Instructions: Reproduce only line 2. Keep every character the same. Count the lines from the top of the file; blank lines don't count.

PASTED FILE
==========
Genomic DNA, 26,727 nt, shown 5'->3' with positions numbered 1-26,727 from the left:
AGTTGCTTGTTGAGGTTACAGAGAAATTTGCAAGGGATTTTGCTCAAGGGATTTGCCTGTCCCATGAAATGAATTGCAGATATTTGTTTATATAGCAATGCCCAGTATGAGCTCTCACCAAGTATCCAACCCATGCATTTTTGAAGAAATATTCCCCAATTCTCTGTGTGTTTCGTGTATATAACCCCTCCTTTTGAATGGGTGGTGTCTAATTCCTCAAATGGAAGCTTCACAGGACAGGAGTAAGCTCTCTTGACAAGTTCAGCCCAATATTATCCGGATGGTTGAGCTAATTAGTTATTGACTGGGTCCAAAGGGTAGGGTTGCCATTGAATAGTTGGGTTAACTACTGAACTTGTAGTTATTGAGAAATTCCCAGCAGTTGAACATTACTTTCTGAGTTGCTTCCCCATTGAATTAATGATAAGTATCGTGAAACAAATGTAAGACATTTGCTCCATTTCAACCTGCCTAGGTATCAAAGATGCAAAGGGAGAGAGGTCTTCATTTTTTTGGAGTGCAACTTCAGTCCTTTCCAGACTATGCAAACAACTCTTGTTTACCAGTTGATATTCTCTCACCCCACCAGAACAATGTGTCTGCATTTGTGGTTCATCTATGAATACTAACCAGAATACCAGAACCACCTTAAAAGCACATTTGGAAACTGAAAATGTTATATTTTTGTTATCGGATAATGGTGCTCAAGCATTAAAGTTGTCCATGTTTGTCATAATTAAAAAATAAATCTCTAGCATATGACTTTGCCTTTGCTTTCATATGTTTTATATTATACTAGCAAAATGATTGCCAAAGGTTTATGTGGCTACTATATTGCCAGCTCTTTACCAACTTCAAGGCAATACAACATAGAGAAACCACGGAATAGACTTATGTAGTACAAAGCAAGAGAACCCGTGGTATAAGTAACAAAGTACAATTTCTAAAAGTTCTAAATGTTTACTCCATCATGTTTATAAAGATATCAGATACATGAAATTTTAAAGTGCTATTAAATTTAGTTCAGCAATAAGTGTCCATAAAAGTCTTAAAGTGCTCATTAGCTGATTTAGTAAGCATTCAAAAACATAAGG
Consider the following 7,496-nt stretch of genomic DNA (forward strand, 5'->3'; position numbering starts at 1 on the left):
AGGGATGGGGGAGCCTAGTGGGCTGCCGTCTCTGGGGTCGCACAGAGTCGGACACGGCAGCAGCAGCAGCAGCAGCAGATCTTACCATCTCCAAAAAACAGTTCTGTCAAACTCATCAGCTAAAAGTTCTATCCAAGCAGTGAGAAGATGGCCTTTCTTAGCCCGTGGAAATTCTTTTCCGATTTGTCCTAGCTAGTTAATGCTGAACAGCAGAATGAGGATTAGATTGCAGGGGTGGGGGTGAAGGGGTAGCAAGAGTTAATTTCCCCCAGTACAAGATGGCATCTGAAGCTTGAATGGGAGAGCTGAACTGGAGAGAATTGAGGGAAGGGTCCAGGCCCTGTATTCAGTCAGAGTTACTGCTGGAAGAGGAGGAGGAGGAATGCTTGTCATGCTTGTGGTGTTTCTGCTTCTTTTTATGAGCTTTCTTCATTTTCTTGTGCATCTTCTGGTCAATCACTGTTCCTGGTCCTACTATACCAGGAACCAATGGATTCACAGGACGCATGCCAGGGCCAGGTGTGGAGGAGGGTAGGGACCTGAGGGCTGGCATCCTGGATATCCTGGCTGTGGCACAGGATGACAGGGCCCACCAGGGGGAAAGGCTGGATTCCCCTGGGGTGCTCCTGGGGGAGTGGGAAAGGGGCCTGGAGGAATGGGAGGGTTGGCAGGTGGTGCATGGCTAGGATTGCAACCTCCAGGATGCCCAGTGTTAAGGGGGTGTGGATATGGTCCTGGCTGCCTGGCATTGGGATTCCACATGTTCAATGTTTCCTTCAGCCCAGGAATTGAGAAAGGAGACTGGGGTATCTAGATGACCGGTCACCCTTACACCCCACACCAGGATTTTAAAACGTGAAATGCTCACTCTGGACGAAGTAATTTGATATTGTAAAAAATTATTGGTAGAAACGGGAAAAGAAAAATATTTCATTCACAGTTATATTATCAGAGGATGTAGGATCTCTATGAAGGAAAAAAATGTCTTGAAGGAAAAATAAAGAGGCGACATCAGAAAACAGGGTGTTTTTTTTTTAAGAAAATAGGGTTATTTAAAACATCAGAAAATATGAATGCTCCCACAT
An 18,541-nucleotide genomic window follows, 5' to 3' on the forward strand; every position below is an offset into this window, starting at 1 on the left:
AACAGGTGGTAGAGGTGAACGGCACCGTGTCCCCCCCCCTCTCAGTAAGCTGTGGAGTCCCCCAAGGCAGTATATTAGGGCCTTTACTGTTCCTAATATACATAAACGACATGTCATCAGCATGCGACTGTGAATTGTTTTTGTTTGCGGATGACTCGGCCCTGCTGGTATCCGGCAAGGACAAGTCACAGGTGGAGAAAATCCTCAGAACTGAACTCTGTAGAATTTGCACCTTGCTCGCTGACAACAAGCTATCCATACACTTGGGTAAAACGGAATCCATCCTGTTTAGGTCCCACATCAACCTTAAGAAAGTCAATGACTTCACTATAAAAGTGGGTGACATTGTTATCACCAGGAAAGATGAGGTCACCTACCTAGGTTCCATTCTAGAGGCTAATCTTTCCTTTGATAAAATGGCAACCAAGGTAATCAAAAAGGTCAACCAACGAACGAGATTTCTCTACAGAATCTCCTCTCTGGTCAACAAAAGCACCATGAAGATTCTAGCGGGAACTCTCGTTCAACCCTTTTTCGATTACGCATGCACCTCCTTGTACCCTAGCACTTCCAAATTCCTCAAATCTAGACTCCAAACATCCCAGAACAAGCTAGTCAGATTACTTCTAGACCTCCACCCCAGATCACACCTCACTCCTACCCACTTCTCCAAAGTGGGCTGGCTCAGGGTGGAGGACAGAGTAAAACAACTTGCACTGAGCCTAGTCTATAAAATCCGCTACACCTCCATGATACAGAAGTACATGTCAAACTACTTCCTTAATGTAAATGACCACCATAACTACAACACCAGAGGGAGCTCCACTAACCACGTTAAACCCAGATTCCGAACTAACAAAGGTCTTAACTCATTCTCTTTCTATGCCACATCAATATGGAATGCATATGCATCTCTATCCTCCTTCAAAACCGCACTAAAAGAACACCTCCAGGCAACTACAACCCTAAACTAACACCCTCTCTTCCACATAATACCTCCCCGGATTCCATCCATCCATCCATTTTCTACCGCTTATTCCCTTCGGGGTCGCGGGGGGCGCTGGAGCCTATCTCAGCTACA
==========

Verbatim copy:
AGTTGCTTGTTGAGGTTACAGAGAAATTTGCAAGGGATTTTGCTCAAGGGATTTGCCTGTCCCATGAAATGAATTGCAGATATTTGTTTATATAGCAATGCCCAGTATGAGCTCTCACCAAGTATCCAACCCATGCATTTTTGAAGAAATATTCCCCAATTCTCTGTGTGTTTCGTGTATATAACCCCTCCTTTTGAATGGGTGGTGTCTAATTCCTCAAATGGAAGCTTCACAGGACAGGAGTAAGCTCTCTTGACAAGTTCAGCCCAATATTATCCGGATGGTTGAGCTAATTAGTTATTGACTGGGTCCAAAGGGTAGGGTTGCCATTGAATAGTTGGGTTAACTACTGAACTTGTAGTTATTGAGAAATTCCCAGCAGTTGAACATTACTTTCTGAGTTGCTTCCCCATTGAATTAATGATAAGTATCGTGAAACAAATGTAAGACATTTGCTCCATTTCAACCTGCCTAGGTATCAAAGATGCAAAGGGAGAGAGGTCTTCATTTTTTTGGAGTGCAACTTCAGTCCTTTCCAGACTATGCAAACAACTCTTGTTTACCAGTTGATATTCTCTCACCCCACCAGAACAATGTGTCTGCATTTGTGGTTCATCTATGAATACTAACCAGAATACCAGAACCACCTTAAAAGCACATTTGGAAACTGAAAATGTTATATTTTTGTTATCGGATAATGGTGCTCAAGCATTAAAGTTGTCCATGTTTGTCATAATTAAAAAATAAATCTCTAGCATATGACTTTGCCTTTGCTTTCATATGTTTTATATTATACTAGCAAAATGATTGCCAAAGGTTTATGTGGCTACTATATTGCCAGCTCTTTACCAACTTCAAGGCAATACAACATAGAGAAACCACGGAATAGACTTATGTAGTACAAAGCAAGAGAACCCGTGGTATAAGTAACAAAGTACAATTTCTAAAAGTTCTAAATGTTTACTCCATCATGTTTATAAAGATATCAGATACATGAAATTTTAAAGTGCTATTAAATTTAGTTCAGCAATAAGTGTCCATAAAAGTCTTAAAGTGCTCATTAGCTGATTTAGTAAGCATTCAAAAACATAAGG